For the Record
Dust off your turntable. Vinyl is back.
According to Nielsen Music's U.S. 2015 year-end report, vinyl sales continued to increase for the tenth consecutive year. Vinyl sales increased 30% while digital track sales declined 12.5% and total cd sales dropped 6.1% from 2014 to 2015. In fact, more vinyl albums were purchased in 2015 than any other year since Nielsen SoundScan started keeping score. Adele's 25 was the best-selling vinyl of the year, selling 116,000 copies in 2015.
One reason for the increase in vinyl sales is events like Record Store Day, which promotes vinyl sales. In 2016, Record Store Day, an international event, will be on Saturday, April 16.
Vinyl in a Digital Age
In 2015, vinyl album sales reached 11.92 million, up from 9.19 million in 2014 and 6.1 million in 2012. Of all those vinyl records sold in 2015, at least 45% were purchased at independent music stores like Chicago's Reckless Records. Having worked at Reckless since 2008, Rebecca Crawford has seen a rise in vinyl sales. When asked why she thinks vinyl sales have increased, she said, "It is primarily due to the 'digital age' of downloading music causing CDs to dramatically decrease in value. Many people will buy CDs, burn it, and then sell them back."
Crawford also said the renewed interest in vinyl was due to a younger generation discovering it for the first time. "I've definitely noticed a significant increase in younger people buying records. A lot of parents are super excited and bewildered that their kids are interested in vinyl for the first time. It gives them an opportunity to brag to their kids about all the records they used to own," Crawford said.
Chris Rowen, a father of four, purchased a turntable in 2010 after his oldest daughter wanted album cover frames for her 15th birthday. "I took her to my mother's house to look through the stacks of albums that were left behind by my father, sister, brother and me. She picked out some great ones based on the cover art, but she wasn't familiar with a lot of the music," Rowen said. At first, Rowen downloaded some of the music on iTunes, but figured why pay for music he already had. "I did some research online, found a well-reviewed, inexpensive Sony turntable with digital conversion software and bought it. When I started playing those old albums with little pops and clicks, I fell in love with the sound," he said.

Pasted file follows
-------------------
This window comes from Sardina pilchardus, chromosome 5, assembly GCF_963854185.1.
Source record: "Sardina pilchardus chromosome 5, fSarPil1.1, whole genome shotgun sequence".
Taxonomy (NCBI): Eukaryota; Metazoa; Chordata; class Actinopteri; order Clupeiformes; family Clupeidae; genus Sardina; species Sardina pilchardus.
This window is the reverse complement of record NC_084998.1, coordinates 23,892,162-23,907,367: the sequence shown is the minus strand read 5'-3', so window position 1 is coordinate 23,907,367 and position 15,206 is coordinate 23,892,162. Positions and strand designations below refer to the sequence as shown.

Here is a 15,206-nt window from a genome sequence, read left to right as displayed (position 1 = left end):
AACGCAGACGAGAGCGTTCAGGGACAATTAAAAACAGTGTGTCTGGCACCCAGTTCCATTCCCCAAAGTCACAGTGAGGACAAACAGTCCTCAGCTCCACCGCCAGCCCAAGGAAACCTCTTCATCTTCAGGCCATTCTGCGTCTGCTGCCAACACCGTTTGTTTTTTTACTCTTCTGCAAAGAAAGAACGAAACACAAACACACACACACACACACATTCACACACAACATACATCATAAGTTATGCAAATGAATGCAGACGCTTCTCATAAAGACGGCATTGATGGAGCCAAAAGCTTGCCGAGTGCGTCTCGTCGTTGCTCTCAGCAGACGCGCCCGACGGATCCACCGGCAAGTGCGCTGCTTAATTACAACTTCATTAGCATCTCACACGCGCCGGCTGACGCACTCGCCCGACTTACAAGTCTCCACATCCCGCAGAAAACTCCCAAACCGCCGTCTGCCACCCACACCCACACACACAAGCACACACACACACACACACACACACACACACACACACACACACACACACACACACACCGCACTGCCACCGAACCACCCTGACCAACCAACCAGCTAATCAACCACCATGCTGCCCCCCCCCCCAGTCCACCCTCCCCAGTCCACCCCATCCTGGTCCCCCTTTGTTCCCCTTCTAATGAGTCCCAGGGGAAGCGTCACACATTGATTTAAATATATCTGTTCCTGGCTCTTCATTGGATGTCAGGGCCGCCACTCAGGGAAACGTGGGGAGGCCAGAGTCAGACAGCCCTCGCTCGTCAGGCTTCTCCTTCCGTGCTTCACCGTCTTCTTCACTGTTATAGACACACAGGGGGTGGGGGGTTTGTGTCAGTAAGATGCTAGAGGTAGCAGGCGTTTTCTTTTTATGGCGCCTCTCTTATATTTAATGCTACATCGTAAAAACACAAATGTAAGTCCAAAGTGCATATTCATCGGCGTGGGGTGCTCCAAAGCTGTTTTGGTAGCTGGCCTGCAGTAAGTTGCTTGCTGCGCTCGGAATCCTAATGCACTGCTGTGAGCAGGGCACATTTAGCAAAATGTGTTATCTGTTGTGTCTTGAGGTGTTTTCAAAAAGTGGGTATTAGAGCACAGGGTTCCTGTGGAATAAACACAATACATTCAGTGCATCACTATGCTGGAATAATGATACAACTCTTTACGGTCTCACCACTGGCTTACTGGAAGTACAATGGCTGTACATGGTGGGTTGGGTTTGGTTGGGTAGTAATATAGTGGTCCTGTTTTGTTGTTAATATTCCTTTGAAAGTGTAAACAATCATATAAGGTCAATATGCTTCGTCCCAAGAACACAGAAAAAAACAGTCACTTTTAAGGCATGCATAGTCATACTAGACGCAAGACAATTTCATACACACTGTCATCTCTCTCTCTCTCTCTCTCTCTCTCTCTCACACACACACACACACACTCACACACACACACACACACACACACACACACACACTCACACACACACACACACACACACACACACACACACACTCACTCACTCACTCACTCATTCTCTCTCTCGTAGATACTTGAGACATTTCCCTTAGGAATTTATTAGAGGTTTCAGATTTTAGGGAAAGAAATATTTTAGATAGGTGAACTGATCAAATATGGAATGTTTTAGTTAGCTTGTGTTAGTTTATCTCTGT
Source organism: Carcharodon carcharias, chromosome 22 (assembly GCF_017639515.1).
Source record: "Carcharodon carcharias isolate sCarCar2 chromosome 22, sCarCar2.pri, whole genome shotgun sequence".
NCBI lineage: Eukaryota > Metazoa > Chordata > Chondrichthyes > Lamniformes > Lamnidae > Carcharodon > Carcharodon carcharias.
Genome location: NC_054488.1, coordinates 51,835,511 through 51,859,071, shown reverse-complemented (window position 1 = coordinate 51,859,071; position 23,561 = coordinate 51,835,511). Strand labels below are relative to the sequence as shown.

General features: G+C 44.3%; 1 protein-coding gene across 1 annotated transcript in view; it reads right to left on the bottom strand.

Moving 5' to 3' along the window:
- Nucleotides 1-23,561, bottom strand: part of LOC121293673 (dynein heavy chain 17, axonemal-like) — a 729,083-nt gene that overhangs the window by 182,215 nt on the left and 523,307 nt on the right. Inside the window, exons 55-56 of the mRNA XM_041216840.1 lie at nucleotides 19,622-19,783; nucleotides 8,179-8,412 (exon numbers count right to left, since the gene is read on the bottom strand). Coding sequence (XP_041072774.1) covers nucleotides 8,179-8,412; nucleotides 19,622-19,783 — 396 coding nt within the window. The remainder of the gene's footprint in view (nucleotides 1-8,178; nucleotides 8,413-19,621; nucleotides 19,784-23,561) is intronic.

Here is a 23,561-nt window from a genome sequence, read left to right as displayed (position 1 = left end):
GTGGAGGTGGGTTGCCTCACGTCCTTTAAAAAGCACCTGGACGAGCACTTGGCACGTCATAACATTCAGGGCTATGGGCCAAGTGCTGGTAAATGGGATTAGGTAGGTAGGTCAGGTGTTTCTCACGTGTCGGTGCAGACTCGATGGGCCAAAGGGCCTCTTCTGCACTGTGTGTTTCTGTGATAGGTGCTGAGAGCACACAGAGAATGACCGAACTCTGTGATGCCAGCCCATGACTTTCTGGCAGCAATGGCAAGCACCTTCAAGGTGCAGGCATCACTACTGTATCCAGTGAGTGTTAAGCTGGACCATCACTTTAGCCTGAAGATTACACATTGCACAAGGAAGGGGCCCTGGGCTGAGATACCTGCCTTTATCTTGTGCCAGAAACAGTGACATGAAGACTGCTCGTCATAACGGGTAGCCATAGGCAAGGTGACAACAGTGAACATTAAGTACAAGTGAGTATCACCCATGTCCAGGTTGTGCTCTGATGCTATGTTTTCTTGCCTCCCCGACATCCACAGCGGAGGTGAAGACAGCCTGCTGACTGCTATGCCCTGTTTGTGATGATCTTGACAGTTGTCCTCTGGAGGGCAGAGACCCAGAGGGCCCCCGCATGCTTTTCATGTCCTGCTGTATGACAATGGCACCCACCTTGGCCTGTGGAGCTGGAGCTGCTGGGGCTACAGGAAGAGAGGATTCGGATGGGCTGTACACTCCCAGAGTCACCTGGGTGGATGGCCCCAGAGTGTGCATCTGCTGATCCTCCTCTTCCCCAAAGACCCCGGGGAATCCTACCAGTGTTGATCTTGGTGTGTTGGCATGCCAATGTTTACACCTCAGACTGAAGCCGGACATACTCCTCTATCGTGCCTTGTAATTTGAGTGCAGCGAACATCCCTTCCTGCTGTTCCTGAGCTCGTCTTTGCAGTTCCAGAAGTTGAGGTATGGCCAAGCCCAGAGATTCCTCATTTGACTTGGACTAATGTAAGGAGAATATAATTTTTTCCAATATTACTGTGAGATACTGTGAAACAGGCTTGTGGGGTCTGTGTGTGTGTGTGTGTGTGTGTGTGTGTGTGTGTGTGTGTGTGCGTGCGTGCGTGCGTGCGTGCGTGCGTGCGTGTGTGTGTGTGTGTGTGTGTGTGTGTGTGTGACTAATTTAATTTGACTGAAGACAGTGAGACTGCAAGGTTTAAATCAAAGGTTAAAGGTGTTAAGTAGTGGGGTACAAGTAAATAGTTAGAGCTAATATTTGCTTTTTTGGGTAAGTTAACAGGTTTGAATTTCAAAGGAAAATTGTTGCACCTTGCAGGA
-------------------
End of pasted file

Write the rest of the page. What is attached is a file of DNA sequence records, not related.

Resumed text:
Dorm Room Art
Crawford has noticed a trend in people buying vinyl albums for the cover art. "I've had people ask if we will just sell the sleeves. I've also noticed that a lot of younger people seem to buy records as art for hanging on their walls. I'm beyond the dorm years, but perhaps album art has replaced posters on college dorm rooms," she said.
The renewed interest in vinyl doesn't appear to be going away anytime soon. Events like Record Store Day and exclusive Record Store Day releases not only promote vinyl sales, but also, the experience of going to the record store instead of downloading music online. Over 175 stores participate in Record Store Day and in years past, music fans have had more than 250 exclusive releases to choose from, with such artists as Adele, Death Cab for Cutie, Duran Duran, Kings of Leon, Lady Gaga, My Chemical Romance, Ozzy Osbourne and Ray Lamontagne participating. Rowen also mentioned the rewarding experience of shopping in a record store. "I'm fortunate to have a large, used record store (Mystery Train Records) in Gloucester, Mass. My daughter and I can easily fill up several hours of a rainy Saturday going through the bins there," he said. When asked just how many albums she had on vinyl, Crawford, also a musician and DJ, said, "Too many to count?thousands and it keeps growing."
With most new vinyl releases now including digital downloads, interest doesn't appear to be slowing down. In fact, as older generations rediscover the sound they used to love with all the little pops and clicks, and younger generations hear it for the first time, vinyl album sales could increase for years to come.